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During the time when the Enterprise-D (later E) was the flagship of the fleet, was Captain Picard necessarily the officer with the most seniority (of those officers that served regularly aboard ships)? Did Jim Kirk necessarily have the most seniority during his time, since his Enterprise was the flagship?

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    IRL, the flagship captain is just that, the captain of the flagship. The admiral or commodore choses the ship they want to operate from, and it becomes the flagship. Automatically, its captain becomes the flagship captain. It would be strange to move captains from the ships they know well only to ensure that the flagship captain is the senior one (also, the senior captain might be a destroyer captain not qualified for managing a carrier). – SJuan76 Jul 30 '14 at 23:54
  • @SJuan76 So sort of like Airforce One being not a single plane but rather whatever plane the US President happens to be in (en.wikipedia.org/wiki/Air_Force_One)? – zipquincy Jul 30 '14 at 23:56
  • @zipquincy more or less (I would expect pilots to switch planes more often than ship captains switch ships). It was not unheard of fleet commanders moving to a new flagship in the middle of the battle (or shortly after it), because the original flagship was put out of action, but captains seldom were changed that quickly (except in the case of abandoning a sinking ship, of course, and then they would have no command in the ship rescuing him). – SJuan76 Jul 31 '14 at 0:09
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    In Trek the term "flagship" is used interchangeably with two completely different meanings; 1) The ship hosting the admiral or commander of a specific taskforce (e.g. the Defiant was the flagship of the Dominion Attack force) and/or 2) the most powerful ship in the fleet (e.g. the Enterprise). – Valorum Jul 31 '14 at 0:31
  • @Richard the Flaghship could also be used as the "Face of the Fleet" in this context. Seeing as there where other Galaxy class ships, and the Enterprise wasn't even the first of it's class (or was there no NCC-1700?) "most powerful ship in the fleet" could be considered subjective, but it's universally (no pun intended) the most well known ship of the Federation. – Monty129 Jul 31 '14 at 12:45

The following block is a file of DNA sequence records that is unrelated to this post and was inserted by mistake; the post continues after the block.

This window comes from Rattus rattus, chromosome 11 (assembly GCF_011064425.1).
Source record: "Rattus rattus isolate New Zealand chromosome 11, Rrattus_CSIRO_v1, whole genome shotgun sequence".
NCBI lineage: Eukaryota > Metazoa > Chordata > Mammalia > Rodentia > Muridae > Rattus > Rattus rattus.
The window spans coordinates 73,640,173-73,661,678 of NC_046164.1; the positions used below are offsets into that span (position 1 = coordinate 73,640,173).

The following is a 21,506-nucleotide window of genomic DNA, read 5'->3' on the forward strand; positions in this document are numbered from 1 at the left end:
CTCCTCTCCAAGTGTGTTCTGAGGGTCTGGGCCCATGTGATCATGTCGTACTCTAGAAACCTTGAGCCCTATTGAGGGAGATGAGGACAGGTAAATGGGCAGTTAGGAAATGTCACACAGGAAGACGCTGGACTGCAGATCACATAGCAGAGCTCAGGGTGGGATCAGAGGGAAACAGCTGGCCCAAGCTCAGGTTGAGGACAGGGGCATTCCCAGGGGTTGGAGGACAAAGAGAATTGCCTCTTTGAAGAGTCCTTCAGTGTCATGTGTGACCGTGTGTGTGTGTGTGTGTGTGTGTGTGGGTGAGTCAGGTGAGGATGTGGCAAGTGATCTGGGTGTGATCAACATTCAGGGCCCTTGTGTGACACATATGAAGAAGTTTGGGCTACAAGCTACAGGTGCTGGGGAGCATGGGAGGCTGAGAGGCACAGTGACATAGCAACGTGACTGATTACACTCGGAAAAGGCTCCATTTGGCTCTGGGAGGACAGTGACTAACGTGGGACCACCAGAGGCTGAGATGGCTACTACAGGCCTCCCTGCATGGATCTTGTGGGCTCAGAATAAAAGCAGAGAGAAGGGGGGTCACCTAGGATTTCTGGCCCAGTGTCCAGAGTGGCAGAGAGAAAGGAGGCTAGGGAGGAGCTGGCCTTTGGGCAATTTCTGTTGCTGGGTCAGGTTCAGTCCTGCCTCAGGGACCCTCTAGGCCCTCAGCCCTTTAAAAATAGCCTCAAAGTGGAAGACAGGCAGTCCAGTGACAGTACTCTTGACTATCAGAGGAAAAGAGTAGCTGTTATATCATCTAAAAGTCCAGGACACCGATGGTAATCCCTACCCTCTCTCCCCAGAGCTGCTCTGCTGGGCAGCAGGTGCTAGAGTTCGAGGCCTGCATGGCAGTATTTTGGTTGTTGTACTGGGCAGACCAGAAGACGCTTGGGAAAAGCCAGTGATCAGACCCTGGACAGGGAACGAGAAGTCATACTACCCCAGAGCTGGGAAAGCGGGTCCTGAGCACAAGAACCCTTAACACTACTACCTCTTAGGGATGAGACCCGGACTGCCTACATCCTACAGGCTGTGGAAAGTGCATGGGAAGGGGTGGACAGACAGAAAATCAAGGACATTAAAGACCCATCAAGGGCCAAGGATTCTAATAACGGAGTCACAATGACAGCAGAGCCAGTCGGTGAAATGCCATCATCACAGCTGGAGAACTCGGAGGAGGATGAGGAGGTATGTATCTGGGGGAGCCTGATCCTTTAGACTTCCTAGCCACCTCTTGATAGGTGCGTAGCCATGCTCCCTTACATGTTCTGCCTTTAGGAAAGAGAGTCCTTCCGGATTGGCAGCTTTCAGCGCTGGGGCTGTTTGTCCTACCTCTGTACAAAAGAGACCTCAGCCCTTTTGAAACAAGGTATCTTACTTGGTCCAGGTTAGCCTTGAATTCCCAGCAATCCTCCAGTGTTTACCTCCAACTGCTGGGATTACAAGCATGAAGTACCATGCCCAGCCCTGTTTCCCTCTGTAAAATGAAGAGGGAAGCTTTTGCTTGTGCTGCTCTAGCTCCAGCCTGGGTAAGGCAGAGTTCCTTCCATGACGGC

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The way Starfleet uses the term 'flagship' has no bearing on the way it's used in any real navy. A flagship is the ship the admiral of a squadron or fleet rides on -- the ship carries the admiral's flag; and in the days when flags were used as signalling between ships, it was the admiral's ship from which such signals would issue! The admiral riding on that ship is in command of the fleet, while the captain of that ship remains in command of his ship.

Starfleet, however, tends not to gather together in squadrons except in extremis. Normal operation sees starships operating independently, and admirals mainly operating out of starbases, not riding ships at all. From this standpoint, in ordinary operation, Starfleet has no flagships.

Enterprise, however, dating back to NX-01, tends to a ship from whom people expect great things. Her CO is not necessarily senior -- even in the original continuity, James Kirk was one of the youngest captains in history at 30.

Interestingly, the CO of Enterprise isn't even necessarily someone Starfleet really trusts! Kirk is viewed as a maverick continually at odds with leadership; Picard, post-Borg, is viewed with suspicion.

Rather, the CO of Enterprise seems to be chosen for their ability to

  1. Pull a strong team together
  2. Make the most of that team
  3. Get things done, consistently, in a way that ultimately advances Starfleet and the Federation's interests.
  • I believe the "flagship" moniker is being used by Starfleet to mean "latest and greatest". Enterprise and TOS era Enterprises certainly fit the bill, as well as TNG's to a point. – Chahk Jul 31 '14 at 19:34
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    Except I don't believe Kirk's Enterprise actually was the flagship of the Federation... Only the Enterprise-D was actually called such onscreen – Izkata Jul 31 '14 at 23:33
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    @Chahk yes, they use it rather loosely to mean "posterchild" rather than the strict military definition. In the few cases an admiral is on board, he seems to either drop flag rank and assumes the rank of captain, replacing the actual captain who becomes FO for the episode, or is merely a passenger. – jwenting Aug 1 '14 at 15:13

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